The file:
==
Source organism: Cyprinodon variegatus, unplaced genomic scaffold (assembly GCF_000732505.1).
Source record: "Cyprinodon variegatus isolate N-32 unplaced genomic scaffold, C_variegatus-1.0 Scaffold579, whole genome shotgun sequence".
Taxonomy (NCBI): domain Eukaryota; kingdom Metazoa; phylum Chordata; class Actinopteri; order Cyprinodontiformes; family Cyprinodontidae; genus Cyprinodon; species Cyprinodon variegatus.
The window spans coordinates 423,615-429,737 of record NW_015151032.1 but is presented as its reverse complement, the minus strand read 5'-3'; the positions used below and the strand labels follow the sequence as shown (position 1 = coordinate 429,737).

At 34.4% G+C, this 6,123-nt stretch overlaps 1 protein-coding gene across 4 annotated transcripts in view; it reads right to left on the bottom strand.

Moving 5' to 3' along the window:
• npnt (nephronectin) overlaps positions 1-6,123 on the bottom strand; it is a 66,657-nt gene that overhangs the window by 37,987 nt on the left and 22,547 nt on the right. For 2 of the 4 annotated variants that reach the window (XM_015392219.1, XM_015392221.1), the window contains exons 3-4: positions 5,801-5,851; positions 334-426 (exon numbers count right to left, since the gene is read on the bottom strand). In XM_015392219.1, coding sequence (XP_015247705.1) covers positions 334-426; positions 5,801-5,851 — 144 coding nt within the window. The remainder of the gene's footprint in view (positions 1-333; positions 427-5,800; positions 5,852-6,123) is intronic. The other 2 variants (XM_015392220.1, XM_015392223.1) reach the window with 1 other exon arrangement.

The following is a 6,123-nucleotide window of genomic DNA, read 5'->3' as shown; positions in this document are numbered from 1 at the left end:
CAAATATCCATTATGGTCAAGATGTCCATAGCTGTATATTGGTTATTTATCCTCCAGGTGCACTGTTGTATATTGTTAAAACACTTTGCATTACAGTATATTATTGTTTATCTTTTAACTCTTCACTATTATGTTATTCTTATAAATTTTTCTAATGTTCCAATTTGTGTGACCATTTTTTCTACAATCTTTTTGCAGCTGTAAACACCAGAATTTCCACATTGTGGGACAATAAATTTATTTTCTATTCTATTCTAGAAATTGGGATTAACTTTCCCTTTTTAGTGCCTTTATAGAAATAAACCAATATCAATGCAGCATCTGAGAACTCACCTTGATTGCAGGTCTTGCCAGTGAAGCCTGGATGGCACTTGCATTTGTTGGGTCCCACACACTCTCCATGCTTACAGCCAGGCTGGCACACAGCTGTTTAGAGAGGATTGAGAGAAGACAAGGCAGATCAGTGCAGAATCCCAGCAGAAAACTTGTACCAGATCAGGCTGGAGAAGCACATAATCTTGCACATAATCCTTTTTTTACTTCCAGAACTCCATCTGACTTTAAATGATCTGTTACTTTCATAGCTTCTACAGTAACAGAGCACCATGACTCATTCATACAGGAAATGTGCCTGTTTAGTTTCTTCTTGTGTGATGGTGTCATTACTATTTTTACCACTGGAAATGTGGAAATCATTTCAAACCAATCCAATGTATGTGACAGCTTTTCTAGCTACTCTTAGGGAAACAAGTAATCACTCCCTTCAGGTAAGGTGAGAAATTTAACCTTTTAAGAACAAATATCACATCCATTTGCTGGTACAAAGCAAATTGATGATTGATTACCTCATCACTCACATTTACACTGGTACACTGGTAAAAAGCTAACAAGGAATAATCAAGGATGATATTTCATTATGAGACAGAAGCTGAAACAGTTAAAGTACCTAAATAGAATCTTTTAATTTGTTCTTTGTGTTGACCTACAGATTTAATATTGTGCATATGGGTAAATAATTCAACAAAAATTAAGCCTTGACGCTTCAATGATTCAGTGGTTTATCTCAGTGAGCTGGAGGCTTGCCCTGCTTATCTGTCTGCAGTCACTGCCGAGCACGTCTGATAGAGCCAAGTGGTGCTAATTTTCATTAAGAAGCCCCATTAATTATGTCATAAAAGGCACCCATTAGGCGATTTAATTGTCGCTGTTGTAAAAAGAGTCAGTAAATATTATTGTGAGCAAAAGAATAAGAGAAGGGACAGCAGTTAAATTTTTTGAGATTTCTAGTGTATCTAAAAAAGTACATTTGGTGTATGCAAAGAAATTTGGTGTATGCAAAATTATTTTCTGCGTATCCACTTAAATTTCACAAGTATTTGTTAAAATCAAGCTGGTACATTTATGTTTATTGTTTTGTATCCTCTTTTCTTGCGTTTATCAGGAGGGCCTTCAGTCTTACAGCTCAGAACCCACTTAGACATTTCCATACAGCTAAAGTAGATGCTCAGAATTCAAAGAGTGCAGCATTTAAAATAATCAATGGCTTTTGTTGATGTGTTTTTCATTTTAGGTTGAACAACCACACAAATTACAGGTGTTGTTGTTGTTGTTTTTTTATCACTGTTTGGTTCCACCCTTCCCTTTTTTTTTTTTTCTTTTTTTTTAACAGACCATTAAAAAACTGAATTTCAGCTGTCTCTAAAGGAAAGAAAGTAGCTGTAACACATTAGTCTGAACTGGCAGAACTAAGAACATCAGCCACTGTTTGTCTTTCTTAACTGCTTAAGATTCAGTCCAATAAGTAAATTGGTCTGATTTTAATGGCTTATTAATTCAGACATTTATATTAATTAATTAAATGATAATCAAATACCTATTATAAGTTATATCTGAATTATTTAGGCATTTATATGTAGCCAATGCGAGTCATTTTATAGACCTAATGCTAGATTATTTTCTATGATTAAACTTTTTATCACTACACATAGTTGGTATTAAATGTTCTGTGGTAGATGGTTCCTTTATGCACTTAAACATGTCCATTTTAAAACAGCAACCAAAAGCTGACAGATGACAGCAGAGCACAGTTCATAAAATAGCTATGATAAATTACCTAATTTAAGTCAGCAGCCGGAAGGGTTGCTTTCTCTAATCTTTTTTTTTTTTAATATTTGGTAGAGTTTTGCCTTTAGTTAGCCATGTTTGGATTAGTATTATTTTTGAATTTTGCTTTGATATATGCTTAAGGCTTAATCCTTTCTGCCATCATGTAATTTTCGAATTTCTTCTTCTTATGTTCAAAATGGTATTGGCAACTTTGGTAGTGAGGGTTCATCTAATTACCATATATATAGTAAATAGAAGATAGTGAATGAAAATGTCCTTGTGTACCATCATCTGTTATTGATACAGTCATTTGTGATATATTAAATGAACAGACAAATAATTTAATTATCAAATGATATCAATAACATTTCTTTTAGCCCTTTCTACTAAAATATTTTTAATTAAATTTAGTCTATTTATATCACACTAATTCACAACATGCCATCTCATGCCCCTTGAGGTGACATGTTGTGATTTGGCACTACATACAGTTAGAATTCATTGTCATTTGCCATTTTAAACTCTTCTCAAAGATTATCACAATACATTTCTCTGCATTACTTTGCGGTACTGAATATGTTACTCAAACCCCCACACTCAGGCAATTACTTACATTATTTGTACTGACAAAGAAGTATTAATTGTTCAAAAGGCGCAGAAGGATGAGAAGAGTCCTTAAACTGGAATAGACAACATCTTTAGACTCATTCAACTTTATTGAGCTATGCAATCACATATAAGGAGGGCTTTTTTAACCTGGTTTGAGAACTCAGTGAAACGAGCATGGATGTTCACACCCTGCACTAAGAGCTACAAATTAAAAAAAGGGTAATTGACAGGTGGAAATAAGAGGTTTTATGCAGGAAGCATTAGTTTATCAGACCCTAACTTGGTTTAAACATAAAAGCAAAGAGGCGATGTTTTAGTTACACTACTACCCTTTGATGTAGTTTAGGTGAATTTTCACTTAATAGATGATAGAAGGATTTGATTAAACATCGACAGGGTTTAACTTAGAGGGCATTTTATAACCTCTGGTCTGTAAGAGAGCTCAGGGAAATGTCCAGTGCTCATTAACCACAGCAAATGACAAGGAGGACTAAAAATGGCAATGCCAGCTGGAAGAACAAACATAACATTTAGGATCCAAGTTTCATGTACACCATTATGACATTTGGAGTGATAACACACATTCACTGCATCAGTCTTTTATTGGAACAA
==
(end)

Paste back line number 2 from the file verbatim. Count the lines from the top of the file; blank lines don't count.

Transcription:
Source record: "Cyprinodon variegatus isolate N-32 unplaced genomic scaffold, C_variegatus-1.0 Scaffold579, whole genome shotgun sequence".